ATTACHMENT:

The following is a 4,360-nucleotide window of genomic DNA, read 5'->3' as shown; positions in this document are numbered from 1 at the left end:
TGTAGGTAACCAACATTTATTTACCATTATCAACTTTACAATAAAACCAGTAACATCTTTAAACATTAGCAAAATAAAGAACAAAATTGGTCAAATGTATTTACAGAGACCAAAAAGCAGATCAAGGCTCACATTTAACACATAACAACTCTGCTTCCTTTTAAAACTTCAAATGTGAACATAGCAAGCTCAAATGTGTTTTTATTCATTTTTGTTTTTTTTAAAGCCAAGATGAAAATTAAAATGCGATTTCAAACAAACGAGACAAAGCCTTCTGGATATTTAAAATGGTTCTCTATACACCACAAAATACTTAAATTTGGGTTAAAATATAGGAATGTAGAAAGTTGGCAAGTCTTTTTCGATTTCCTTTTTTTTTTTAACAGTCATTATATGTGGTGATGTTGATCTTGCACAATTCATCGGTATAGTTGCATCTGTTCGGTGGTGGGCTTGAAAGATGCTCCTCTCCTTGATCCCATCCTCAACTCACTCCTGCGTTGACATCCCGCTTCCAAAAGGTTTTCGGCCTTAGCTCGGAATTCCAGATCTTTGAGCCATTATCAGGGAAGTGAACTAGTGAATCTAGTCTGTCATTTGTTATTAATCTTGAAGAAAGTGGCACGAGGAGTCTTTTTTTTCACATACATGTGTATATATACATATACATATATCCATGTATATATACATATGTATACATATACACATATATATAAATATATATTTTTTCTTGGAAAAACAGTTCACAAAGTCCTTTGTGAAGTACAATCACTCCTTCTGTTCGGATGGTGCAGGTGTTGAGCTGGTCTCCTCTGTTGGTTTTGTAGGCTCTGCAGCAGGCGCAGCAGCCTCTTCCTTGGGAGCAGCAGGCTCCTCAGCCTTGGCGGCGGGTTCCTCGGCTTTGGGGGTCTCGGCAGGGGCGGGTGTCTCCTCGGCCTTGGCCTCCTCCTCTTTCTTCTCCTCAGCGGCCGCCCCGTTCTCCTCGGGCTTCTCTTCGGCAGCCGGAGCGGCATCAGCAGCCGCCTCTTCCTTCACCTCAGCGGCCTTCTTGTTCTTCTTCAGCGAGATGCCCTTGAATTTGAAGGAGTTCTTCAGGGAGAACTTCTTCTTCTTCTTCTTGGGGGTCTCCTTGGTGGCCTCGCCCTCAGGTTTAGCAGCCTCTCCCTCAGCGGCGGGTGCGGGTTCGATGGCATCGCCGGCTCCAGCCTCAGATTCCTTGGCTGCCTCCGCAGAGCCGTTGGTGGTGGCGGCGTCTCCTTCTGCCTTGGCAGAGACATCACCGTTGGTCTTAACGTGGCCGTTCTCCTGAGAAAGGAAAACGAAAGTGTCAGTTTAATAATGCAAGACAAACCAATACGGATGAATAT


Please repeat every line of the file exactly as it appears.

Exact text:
The following is a 4,360-nucleotide window of genomic DNA, read 5'->3' as shown; positions in this document are numbered from 1 at the left end:
TGTAGGTAACCAACATTTATTTACCATTATCAACTTTACAATAAAACCAGTAACATCTTTAAACATTAGCAAAATAAAGAACAAAATTGGTCAAATGTATTTACAGAGACCAAAAAGCAGATCAAGGCTCACATTTAACACATAACAACTCTGCTTCCTTTTAAAACTTCAAATGTGAACATAGCAAGCTCAAATGTGTTTTTATTCATTTTTGTTTTTTTTAAAGCCAAGATGAAAATTAAAATGCGATTTCAAACAAACGAGACAAAGCCTTCTGGATATTTAAAATGGTTCTCTATACACCACAAAATACTTAAATTTGGGTTAAAATATAGGAATGTAGAAAGTTGGCAAGTCTTTTTCGATTTCCTTTTTTTTTTTAACAGTCATTATATGTGGTGATGTTGATCTTGCACAATTCATCGGTATAGTTGCATCTGTTCGGTGGTGGGCTTGAAAGATGCTCCTCTCCTTGATCCCATCCTCAACTCACTCCTGCGTTGACATCCCGCTTCCAAAAGGTTTTCGGCCTTAGCTCGGAATTCCAGATCTTTGAGCCATTATCAGGGAAGTGAACTAGTGAATCTAGTCTGTCATTTGTTATTAATCTTGAAGAAAGTGGCACGAGGAGTCTTTTTTTTCACATACATGTGTATATATACATATACATATATCCATGTATATATACATATGTATACATATACACATATATATAAATATATATTTTTTCTTGGAAAAACAGTTCACAAAGTCCTTTGTGAAGTACAATCACTCCTTCTGTTCGGATGGTGCAGGTGTTGAGCTGGTCTCCTCTGTTGGTTTTGTAGGCTCTGCAGCAGGCGCAGCAGCCTCTTCCTTGGGAGCAGCAGGCTCCTCAGCCTTGGCGGCGGGTTCCTCGGCTTTGGGGGTCTCGGCAGGGGCGGGTGTCTCCTCGGCCTTGGCCTCCTCCTCTTTCTTCTCCTCAGCGGCCGCCCCGTTCTCCTCGGGCTTCTCTTCGGCAGCCGGAGCGGCATCAGCAGCCGCCTCTTCCTTCACCTCAGCGGCCTTCTTGTTCTTCTTCAGCGAGATGCCCTTGAATTTGAAGGAGTTCTTCAGGGAGAACTTCTTCTTCTTCTTCTTGGGGGTCTCCTTGGTGGCCTCGCCCTCAGGTTTAGCAGCCTCTCCCTCAGCGGCGGGTGCGGGTTCGATGGCATCGCCGGCTCCAGCCTCAGATTCCTTGGCTGCCTCCGCAGAGCCGTTGGTGGTGGCGGCGTCTCCTTCTGCCTTGGCAGAGACATCACCGTTGGTCTTAACGTGGCCGTTCTCCTGAGAAAGGAAAACGAAAGTGTCAGTTTAATAATGCAAGACAAACCAATACGGATGAATAT